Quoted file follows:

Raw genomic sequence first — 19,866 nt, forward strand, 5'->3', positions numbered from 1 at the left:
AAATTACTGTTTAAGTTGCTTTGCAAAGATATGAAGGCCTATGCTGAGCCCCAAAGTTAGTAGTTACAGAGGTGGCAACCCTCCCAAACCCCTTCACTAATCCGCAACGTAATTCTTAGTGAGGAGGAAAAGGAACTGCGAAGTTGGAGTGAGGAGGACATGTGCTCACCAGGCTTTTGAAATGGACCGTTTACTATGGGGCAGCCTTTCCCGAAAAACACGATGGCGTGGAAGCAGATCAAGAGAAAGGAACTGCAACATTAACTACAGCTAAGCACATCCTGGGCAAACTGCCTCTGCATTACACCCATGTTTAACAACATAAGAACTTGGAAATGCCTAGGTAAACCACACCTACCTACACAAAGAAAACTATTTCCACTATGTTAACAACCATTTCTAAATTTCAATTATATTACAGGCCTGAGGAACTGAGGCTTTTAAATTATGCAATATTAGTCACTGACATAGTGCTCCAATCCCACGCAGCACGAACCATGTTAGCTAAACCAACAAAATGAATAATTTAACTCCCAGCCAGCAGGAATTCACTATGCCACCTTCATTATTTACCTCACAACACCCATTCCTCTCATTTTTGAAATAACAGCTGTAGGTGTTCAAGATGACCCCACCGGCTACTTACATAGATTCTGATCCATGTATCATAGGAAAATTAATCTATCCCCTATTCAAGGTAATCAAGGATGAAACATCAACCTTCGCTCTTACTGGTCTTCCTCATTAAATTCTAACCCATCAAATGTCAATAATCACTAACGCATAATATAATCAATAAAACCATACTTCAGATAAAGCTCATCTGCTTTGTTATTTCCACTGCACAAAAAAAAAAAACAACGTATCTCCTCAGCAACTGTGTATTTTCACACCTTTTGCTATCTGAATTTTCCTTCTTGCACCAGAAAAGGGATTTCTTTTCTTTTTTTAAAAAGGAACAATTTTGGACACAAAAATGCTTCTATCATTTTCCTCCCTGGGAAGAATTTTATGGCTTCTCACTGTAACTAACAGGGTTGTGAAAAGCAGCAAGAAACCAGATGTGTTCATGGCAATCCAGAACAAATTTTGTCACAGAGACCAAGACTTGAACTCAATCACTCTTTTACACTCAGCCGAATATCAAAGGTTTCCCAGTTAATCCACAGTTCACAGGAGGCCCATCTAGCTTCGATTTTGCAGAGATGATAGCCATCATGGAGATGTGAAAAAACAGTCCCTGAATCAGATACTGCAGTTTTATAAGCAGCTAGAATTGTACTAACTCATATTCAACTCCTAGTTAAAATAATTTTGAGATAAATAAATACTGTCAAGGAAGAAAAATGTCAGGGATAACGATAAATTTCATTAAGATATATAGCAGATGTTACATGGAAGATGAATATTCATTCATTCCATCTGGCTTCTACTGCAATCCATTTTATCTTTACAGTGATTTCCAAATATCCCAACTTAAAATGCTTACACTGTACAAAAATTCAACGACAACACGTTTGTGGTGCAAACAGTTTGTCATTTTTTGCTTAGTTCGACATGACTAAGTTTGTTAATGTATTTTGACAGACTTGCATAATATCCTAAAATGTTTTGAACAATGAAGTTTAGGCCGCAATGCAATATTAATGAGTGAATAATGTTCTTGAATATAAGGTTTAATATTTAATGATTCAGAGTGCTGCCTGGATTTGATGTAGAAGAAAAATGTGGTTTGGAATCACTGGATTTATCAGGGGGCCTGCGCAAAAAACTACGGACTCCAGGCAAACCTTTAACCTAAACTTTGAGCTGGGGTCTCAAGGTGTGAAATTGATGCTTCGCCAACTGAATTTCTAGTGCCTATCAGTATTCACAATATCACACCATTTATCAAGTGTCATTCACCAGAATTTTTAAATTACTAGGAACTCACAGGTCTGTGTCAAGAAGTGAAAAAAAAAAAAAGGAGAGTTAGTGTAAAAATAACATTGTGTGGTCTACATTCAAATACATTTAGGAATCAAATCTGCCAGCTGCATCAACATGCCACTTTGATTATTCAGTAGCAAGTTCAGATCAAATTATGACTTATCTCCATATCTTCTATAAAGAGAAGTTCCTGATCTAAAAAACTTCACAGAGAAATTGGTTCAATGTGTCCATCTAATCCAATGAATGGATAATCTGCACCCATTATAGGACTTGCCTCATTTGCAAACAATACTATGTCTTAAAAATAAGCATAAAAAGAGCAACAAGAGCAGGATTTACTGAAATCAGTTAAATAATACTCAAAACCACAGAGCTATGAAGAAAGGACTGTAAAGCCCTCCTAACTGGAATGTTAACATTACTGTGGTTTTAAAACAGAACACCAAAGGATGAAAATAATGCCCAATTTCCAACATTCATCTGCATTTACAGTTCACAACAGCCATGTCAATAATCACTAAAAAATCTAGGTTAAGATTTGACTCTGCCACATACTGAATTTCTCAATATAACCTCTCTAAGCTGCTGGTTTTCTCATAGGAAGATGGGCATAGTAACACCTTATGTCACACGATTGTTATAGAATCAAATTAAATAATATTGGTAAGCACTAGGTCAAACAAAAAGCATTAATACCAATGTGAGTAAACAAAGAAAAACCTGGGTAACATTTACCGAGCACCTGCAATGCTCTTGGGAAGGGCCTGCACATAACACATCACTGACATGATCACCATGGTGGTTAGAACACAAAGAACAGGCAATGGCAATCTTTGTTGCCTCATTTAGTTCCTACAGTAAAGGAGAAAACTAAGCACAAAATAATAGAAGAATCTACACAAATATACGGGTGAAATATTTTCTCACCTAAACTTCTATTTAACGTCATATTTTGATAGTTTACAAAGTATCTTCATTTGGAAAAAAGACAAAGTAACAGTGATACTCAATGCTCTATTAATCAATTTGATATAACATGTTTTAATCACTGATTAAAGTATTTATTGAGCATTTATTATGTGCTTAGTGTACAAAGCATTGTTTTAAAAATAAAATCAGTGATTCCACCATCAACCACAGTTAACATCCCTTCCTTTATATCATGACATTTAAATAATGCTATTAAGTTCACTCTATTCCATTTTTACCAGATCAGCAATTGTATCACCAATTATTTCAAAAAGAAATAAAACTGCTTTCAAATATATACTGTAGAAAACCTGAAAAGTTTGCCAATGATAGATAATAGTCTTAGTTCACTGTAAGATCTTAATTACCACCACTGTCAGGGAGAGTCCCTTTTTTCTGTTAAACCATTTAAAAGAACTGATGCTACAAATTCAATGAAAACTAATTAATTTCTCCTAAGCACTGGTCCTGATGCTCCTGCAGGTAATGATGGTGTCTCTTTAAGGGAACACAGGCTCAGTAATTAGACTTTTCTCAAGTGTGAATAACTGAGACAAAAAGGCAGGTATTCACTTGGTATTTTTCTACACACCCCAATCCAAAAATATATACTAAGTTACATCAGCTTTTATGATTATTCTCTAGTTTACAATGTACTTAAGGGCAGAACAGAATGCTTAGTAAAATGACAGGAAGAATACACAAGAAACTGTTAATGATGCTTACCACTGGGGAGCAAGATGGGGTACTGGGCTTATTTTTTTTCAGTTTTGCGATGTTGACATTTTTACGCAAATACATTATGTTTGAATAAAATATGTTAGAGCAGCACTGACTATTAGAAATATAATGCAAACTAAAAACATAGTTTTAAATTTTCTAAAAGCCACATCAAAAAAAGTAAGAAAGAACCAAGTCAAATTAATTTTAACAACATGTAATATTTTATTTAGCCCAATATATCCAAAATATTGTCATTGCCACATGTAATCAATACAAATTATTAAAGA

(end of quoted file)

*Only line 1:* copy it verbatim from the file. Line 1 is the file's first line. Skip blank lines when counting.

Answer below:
Raw genomic sequence first — 19,866 nt, forward strand, 5'->3', positions numbered from 1 at the left: